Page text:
Connect with Dr. Michael Nadorff:
    Professional Bio: psychology.msstate.edu/people/michael-r-nadorff/  
     
    Connect with Therese:
    Website:   www.criticallyspeaking.net
    Twitter: @CritiSpeak
    Email: theresemarkow@criticallyspeaking.net
     
     
    Audio production by Turnkey Podcast Productions. You're the expert. Your podcast will prove it.  

    • 33 min
    Cold and Colder

    Cold and Colder

    Various forms of cold therapy, from ice on wounds to cold showers, have been successfully used for ages. And ice baths help athletes after an event. But these temperatures don't fall below freezing, or 32°F, and are usually above this. Recently, tanks providing whole body cryotherapy have been promoted for a wide range of health problems, some serious and progressive. This involves subjecting the body to anywhere from minus 160°F to 250°F, for several minutes. While this extreme exposure, even if for only a minute or so, definitely causes physical reactions, there have been no clinical trials to demonstrate their efficacy for the medical conditions supposedly helped. Furthermore, the tanks are not FDA approved.
     
     Key Takeaways:
    Whole body cryotherapy is being promoted for a wide range of medical conditions. The WBC tanks are not FDA approved medical devices. The facilities offering WBC rarely have any medical personnel present during the treatments. No standard clinical trials have been conducted demonstrating their efficacy, as claimed, for the medical conditions mentioned. People considering using the treatment should consult their physicians, rather than the internet, as to the benefits, prior to spending the money to expose themselves to these extremes.  
    "Don't get all your information from celebrity testimony or social media promotions. Things that pass for research on the internet are not what serious investigators would define as quality research." —  Therese Markow, Ph.D.
     
    Connect with Therese:
    Website:   www.criticallyspeaking.net
    Twitter: @CritiSpeak
    Email: theresemarkow@criticallyspeaking.net
     
     
    Audio production by Turnkey Podcast Productions. You're the expert. Your podcast will prove it.  

    • 10 min
    Breast Cancer Risks: Underarm Products

    Breast Cancer Risks: Underarm Products

    Breast cancer is on the rise, especially in women under 40. This is pretty scary and the increase points to something environmental. In today’s episode, Therese Markow and Dr. Kris McGrath talk about one of these environmental factors and how our individual underarm hygiene may play a role in our risk for breast (and prostate) cancers earlier in life. Dr. McGrath has had a long time interest in this trend and they discuss some of his work on the relationship between underarm shaving and the use of deodorants and antiperspirants.
     
     Key Takeaways:
    The majority of breast cancer is environmental or lifestyle. Only 5-10% of breast cancer is due to genetic causes. So what are the factors? Both breast cancer and prostate cancer are hormone-driven cancers. More research needs to be done, but there already is a significant and scary relationship between underarm hygiene and beast and prostate cancers.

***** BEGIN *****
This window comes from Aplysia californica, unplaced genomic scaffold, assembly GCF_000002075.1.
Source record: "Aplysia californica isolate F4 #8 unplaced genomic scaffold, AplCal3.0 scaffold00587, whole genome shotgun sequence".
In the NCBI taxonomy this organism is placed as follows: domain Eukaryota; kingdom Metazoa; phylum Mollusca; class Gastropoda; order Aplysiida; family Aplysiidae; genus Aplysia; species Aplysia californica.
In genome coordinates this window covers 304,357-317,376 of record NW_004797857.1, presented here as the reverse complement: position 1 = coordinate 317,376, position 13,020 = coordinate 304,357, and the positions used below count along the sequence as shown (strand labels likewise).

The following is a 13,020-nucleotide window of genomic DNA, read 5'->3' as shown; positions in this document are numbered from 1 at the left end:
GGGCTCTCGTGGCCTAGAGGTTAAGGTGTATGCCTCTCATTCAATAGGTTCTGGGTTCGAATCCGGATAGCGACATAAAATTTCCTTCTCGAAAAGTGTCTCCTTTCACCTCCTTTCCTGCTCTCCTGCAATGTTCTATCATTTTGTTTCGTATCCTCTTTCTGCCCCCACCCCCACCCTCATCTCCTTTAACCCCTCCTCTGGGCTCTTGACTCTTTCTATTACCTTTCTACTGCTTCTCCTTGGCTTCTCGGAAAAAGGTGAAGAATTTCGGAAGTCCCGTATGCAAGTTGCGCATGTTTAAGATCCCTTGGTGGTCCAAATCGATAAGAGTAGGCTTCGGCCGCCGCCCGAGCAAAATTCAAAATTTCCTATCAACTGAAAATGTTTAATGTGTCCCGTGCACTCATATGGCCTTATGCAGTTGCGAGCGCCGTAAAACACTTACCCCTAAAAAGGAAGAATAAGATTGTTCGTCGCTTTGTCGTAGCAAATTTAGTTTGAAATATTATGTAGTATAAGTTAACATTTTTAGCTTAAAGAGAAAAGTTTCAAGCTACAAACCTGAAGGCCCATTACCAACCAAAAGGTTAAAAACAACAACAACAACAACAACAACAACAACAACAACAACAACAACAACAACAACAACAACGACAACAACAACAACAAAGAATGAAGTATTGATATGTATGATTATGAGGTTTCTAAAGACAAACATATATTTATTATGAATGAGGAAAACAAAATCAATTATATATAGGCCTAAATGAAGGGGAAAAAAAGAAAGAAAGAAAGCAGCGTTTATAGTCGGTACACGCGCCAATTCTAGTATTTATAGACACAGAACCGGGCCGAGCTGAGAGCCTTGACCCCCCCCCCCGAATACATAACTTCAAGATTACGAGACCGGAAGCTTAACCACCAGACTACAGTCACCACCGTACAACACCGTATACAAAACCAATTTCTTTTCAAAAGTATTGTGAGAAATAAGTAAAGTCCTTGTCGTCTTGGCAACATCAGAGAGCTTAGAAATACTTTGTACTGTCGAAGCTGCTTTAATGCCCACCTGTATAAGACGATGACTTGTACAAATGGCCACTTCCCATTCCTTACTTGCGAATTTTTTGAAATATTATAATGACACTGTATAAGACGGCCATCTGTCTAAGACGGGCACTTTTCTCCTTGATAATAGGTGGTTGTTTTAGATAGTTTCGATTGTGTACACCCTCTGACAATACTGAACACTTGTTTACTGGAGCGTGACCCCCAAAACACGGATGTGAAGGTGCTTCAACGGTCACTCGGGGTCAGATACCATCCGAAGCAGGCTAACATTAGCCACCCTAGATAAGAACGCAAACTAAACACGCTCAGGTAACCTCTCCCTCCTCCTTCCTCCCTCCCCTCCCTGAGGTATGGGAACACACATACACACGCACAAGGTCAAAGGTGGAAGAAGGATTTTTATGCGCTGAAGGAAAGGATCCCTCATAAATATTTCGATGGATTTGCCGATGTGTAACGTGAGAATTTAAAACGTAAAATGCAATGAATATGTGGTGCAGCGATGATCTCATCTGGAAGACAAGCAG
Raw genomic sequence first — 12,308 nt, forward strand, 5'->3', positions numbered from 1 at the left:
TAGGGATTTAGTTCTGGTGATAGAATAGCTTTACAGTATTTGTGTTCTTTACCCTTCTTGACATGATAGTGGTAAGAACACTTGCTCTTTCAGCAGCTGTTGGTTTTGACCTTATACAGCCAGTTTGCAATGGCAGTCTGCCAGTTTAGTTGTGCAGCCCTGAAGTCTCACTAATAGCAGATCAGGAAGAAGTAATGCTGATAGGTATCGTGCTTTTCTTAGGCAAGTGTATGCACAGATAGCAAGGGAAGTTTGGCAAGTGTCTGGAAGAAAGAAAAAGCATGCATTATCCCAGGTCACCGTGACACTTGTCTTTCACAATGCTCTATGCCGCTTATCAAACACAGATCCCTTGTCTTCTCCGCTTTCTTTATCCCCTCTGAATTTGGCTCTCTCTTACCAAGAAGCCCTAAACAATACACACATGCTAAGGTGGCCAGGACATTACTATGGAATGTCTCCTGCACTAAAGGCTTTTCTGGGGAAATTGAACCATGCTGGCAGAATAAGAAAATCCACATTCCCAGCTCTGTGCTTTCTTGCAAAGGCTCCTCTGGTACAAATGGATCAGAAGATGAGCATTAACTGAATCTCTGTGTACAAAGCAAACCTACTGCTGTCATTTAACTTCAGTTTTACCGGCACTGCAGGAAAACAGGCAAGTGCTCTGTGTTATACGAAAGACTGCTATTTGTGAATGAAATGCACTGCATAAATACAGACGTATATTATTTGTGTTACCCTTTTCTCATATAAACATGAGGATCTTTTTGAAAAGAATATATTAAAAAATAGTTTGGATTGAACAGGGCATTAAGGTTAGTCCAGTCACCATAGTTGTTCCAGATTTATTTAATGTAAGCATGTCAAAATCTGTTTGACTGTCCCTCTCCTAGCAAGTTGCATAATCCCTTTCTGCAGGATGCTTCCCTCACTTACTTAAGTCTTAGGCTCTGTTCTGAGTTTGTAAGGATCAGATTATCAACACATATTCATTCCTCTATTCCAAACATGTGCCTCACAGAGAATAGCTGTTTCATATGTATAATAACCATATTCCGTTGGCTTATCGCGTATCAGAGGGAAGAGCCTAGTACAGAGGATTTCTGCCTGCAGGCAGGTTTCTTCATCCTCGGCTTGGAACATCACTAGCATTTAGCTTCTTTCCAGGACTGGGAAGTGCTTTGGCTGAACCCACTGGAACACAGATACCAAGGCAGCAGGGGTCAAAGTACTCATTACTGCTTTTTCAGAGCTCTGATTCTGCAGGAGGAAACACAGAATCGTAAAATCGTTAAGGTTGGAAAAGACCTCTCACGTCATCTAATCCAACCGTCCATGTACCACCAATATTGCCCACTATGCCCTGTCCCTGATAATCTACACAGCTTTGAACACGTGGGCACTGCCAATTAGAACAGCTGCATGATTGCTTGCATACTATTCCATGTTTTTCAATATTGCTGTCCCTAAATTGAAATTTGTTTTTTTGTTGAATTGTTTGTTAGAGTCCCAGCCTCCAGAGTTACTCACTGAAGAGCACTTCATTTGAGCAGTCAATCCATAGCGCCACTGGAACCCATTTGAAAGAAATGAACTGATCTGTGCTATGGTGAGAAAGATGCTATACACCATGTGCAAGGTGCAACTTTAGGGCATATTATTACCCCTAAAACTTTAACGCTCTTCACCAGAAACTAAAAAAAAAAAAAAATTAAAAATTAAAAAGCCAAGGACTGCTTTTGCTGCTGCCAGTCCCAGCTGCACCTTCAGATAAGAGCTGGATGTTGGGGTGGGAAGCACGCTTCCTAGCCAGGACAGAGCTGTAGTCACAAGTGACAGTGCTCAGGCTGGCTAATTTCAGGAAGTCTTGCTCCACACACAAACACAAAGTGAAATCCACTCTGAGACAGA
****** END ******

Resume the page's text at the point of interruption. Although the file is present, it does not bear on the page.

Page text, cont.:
"In my paper, I showed that the earlier you began underarm habits, shaving your underarm and applying antiperspirant deodorant three times a week or more, the diagnosis of breast cancer began at a younger age, especially if you started using these products before the age of 16." —  Dr. Kris McGrath
     
    Connect with Dr. Kris McGrath:
    Professional Bio: feinberg.northwestern.edu/faculty-profiles/az/profile.html?xid=15819  
     
    Connect with Therese:
    Website:   www.criticallyspeaking.net
    Twitter: @CritiSpeak
    Email: theresemarkow@criticallyspeaking.net
     
     
    Audio production by Turnkey Podcast Productions. You're the expert. Your podcast will prove it.  

    • 20 min
    Dr. Cheryl Rosenfeld: The Placenta and the Fetal Brain

    Dr. Cheryl Rosenfeld: The Placenta and the Fetal Brain

    What's the placenta? Some people think of it as a bag filled with fluid that protects the fetus inside from accidental blows, or a structure that sends maternal nutrients to the fetus while removing its waste products. Well, it's actually much more than this. When we may think that the placenta is protective, it can also create detrimental effects to the fetus - effects that can be lifelong. In fact, the placenta is a complex organ on its own and we've only recently been discovering some of the things that the placenta really does, and also what it can't do. Every new person that has arrived on this planet developed in a placenta, so to ensure the health and wellbeing of future generations, understanding what goes on with the placenta has become more critical. Today's guest is a leader in the field of placental biology. Dr. Cheryl Rosenfeld is professor of biomedical sciences and her cutting edge research on the multiple roles of the placenta and fetal development provides critical guidance for prenatal maternal lifestyle and care.
     
     Key Takeaways:
    The placenta does have some ability to metabolize things, and it does offer some buffering capacity to the fetus. The placenta is an endocrine organ. It also produces neurotransmitters.  Endocrine disrupters can be found in household items and everything around us. Understanding the green chemistry movement can help us lead a healthy life style.   
    "Even though we can't really, completely, eliminate our exposure to environmental chemicals. We can try to offset it by living with good healthy practices." —  Dr. Cheryl Rosenfeld
     
    Connect with Dr. Cheryl Rosenfeld:
    Professional Bio: https://biomed.missouri.edu/cheryl-s-rosenfeld-phd-dvm/ 
    The United States Developmental Origins of Health and Disease Society:  https://www.usdohad.org/ 
     
    Connect with Therese:
    Website:   www.criticallyspeaking.net
    Twitter: @CritiSpeak
    Email: theresemarkow@criticallyspeaking.net
     
     
    Audio production by Turnkey Podcast Productions. You're the expert. Your podcast will prove it.  

    • 21 min

Customer Reviews

4.8 out of 5
34 Ratings

34 Ratings

TagTeam123 ,

Incredible and informative podcast

Critically Speaking is the perfect balance of scientific concepts in plain English. The topics aired on the show sometimes are very complex issues, but are always told in an enjoyable and easy to digest way. I also love that no two weeks are the same and the topics are always changing - there is truly something for everyone.

jvignes53 ,

Excellent podcast

I love this podcast, very informative.

pjw3501 ,

Pjw3501

Great info would recommend to anyone interested in their health!